Black People : China vs, AFRICOM, in seeking imperialism, need for African Unity more then ever!!!!

Discussion in 'Black People Open Forum' started by Ankhur, Nov 10, 2009.

  1. Ankhur

    Ankhur Well-Known Member MEMBER

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    China's $10 billion loan for African development 'motivated by business not aid'
    China moved to expand its ties with resource rich African nations yesterday by promising more than £6 billion in loans for development at a high profile summit in Egypt.

    By Mike Pflanz, East Africa Correspondent
    Published: 5:26PM GMT 08 Nov 2009

    Preferential loans directed towards infrastructure and social programmes where announced by Wen Jiabao, the Chinese premier, at the opening of a two-day China-Africa summit.

    Chinese help for African nations is designed to promote its interests in the export of raw materials and expansion of local markets. The Chinese package would encourage Chinese financial institutions to lend to smaller African firms, expand market access for African products and culitivate good will with local government by helping states cope with climate change.

    Some of the financing would go to cancelling debts the most heavily indebted countries owe to China.

    The loans – double those pledged at the last summit in 2006 – were promised as China and the West vie to expand their influence in Africa by portraying their interests as mutally beneficial. Chinese commentators regularly deride Western involvement in Africa as paternalistic exercises in aid hand-outs.

    "Africa's development is an essential part of achieving global development, and as the sincere and dependable friend of Africa, China deeply feels the difficulties and challenges faced by Africa," Mr Wen said.

    "China's support for Africa's development is real and solid and, in the future, no matter what turbulence the world undergoes, our friendship with the people of Africa will not change."

    Mr Wen disclosed China's direct investment in the world's poorest continent, excluding the financial sector, rose 79 percent to £550 million in the first half of 2009.

    Most of that has come from Chinese companies building roads, ports, railways, housing and oil pipelines, and in its massive demand for oil and minerals.

    Total Chinese investment in Africa reached £16 billion by the end of 2008, according to Chinese figures.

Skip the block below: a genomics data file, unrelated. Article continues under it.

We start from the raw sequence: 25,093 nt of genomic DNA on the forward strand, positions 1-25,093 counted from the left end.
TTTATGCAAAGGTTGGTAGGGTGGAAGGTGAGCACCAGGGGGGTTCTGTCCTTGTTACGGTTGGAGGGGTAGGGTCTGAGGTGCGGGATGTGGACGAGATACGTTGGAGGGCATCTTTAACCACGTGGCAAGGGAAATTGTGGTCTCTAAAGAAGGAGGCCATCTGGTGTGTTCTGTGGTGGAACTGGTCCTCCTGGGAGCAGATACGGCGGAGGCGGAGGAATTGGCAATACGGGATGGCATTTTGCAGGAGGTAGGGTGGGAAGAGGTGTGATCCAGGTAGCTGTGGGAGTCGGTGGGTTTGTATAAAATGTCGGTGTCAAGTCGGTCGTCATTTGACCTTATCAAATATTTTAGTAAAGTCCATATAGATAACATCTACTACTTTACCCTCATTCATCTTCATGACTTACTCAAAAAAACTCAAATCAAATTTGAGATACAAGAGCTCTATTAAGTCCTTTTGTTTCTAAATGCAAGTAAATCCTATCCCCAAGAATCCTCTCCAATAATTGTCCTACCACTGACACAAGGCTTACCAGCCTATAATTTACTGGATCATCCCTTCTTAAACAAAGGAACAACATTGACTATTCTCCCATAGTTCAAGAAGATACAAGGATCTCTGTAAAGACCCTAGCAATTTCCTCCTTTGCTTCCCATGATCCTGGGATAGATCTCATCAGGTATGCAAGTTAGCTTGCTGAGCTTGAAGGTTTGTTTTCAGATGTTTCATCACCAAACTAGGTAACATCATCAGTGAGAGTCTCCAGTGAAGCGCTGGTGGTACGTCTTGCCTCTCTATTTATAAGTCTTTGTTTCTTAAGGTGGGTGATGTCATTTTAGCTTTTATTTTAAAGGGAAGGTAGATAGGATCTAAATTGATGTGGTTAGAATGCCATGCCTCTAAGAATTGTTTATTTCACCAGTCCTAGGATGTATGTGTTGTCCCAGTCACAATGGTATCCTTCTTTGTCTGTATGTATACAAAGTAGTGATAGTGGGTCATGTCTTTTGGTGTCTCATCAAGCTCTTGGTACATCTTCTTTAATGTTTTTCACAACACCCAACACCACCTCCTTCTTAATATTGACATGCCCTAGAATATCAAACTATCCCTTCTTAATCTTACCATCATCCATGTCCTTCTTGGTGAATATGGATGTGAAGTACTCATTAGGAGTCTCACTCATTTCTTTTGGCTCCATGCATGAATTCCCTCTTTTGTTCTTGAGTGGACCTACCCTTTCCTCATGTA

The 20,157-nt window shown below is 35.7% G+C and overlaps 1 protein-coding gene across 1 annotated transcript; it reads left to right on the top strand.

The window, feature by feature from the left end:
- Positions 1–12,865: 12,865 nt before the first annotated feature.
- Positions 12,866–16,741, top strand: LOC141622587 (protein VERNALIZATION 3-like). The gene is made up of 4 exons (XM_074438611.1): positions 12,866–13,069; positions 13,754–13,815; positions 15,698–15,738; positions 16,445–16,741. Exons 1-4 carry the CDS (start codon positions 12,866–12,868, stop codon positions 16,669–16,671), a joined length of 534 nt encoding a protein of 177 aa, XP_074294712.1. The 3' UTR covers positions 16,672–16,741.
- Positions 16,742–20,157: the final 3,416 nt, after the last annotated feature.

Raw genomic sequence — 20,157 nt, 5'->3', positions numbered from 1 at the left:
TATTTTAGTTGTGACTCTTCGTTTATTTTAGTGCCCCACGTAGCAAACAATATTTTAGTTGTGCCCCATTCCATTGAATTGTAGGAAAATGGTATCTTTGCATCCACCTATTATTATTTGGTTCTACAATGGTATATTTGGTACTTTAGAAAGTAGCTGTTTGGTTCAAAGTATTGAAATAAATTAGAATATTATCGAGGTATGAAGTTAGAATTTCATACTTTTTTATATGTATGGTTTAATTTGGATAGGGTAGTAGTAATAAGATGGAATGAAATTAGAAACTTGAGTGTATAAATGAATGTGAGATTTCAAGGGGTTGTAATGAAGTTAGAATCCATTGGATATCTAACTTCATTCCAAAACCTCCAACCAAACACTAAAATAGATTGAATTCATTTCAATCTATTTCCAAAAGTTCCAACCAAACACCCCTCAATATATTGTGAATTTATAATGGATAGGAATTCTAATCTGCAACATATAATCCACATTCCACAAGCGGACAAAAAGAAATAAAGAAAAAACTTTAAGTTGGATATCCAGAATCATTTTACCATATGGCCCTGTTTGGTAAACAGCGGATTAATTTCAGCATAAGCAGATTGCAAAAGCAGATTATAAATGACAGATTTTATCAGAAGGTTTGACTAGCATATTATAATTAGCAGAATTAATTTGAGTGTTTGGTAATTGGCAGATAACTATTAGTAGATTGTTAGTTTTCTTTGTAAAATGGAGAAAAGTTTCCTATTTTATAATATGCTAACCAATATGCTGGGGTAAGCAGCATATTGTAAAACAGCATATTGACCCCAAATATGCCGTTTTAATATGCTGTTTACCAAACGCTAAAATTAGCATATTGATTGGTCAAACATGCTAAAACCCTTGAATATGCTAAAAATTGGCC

Trade between China and Africa has also rocketed, driven by China's resource needs and growing African demand for cheap Chinese-made products. In 2008, total trade was £67 billion, up 45.1 percent on 2007.

    But Beijing's motives driving Sunday's announcement are far from purely altruistic, said Martyn Davies, director of the Asia centre at the Gordon Institute of Business Science at the University of Pretoria in South Africa.

    "In the last ten years, Africa's growth has been underpinned by Chinese demand for commodities, and to find those and get them out, you need stronger infrastructure," he said.

    full article;
    http://www.telegraph.co.uk/news/wor...evelopment-motivated-by-business-not-aid.html
     
  2. Blaklioness

    Blaklioness Well-Known Member MEMBER

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    Interesting how we keep accepting and embracing nonsense political and economic systems that do NOTHING more than keep us enslaved; and it would have to be true that none other than a mental slave would be sitting on the world's wealth while accepting debt from our enemies based on that very wealth we/they already have.




     
  3. Ankhur

    Ankhur Well-Known Member MEMBER

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    You are correct and exact, what the present course of the AU is taking is counter-purpose to the ideology of Kwame Nkhrumah, and the total across continent nationalization of respources